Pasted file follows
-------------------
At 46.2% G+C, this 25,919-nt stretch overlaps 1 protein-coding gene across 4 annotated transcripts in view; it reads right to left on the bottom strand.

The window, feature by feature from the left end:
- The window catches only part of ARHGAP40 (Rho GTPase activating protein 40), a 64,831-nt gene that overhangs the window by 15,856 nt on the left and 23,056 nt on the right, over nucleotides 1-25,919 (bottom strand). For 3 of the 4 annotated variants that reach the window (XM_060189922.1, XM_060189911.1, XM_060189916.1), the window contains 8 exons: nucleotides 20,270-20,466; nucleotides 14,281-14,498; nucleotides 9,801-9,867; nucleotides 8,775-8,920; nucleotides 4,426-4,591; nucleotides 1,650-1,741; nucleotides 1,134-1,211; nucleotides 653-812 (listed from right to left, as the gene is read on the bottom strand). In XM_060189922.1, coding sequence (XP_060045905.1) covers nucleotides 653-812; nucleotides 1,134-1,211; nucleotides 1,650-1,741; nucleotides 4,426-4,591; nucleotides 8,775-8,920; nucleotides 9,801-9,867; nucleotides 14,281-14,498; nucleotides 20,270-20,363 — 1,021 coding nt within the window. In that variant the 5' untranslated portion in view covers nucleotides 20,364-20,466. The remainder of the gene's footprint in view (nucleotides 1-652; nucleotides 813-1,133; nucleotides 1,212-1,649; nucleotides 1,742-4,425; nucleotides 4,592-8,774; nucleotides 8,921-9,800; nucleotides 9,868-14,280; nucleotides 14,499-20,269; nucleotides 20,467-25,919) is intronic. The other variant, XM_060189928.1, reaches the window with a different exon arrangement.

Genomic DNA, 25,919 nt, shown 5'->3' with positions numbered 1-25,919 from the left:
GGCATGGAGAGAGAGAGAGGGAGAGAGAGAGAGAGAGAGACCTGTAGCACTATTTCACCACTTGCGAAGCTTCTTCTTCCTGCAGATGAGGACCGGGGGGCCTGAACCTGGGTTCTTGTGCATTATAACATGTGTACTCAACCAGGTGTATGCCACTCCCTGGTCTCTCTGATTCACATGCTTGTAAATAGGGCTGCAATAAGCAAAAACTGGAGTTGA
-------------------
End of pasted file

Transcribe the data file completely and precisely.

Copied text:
At 46.2% G+C, this 25,919-nt stretch overlaps 1 protein-coding gene across 4 annotated transcripts in view; it reads right to left on the bottom strand.

The window, feature by feature from the left end:
- The window catches only part of ARHGAP40 (Rho GTPase activating protein 40), a 64,831-nt gene that overhangs the window by 15,856 nt on the left and 23,056 nt on the right, over nucleotides 1-25,919 (bottom strand). For 3 of the 4 annotated variants that reach the window (XM_060189922.1, XM_060189911.1, XM_060189916.1), the window contains 8 exons: nucleotides 20,270-20,466; nucleotides 14,281-14,498; nucleotides 9,801-9,867; nucleotides 8,775-8,920; nucleotides 4,426-4,591; nucleotides 1,650-1,741; nucleotides 1,134-1,211; nucleotides 653-812 (listed from right to left, as the gene is read on the bottom strand). In XM_060189922.1, coding sequence (XP_060045905.1) covers nucleotides 653-812; nucleotides 1,134-1,211; nucleotides 1,650-1,741; nucleotides 4,426-4,591; nucleotides 8,775-8,920; nucleotides 9,801-9,867; nucleotides 14,281-14,498; nucleotides 20,270-20,363 — 1,021 coding nt within the window. In that variant the 5' untranslated portion in view covers nucleotides 20,364-20,466. The remainder of the gene's footprint in view (nucleotides 1-652; nucleotides 813-1,133; nucleotides 1,212-1,649; nucleotides 1,742-4,425; nucleotides 4,592-8,774; nucleotides 8,921-9,800; nucleotides 9,868-14,280; nucleotides 14,499-20,269; nucleotides 20,467-25,919) is intronic. The other variant, XM_060189928.1, reaches the window with a different exon arrangement.

Genomic DNA, 25,919 nt, shown 5'->3' with positions numbered 1-25,919 from the left:
GGCATGGAGAGAGAGAGAGGGAGAGAGAGAGAGAGAGAGACCTGTAGCACTATTTCACCACTTGCGAAGCTTCTTCTTCCTGCAGATGAGGACCGGGGGGCCTGAACCTGGGTTCTTGTGCATTATAACATGTGTACTCAACCAGGTGTATGCCACTCCCTGGTCTCTCTGATTCACATGCTTGTAAATAGGGCTGCAATAAGCAAAAACTGGAGTTGA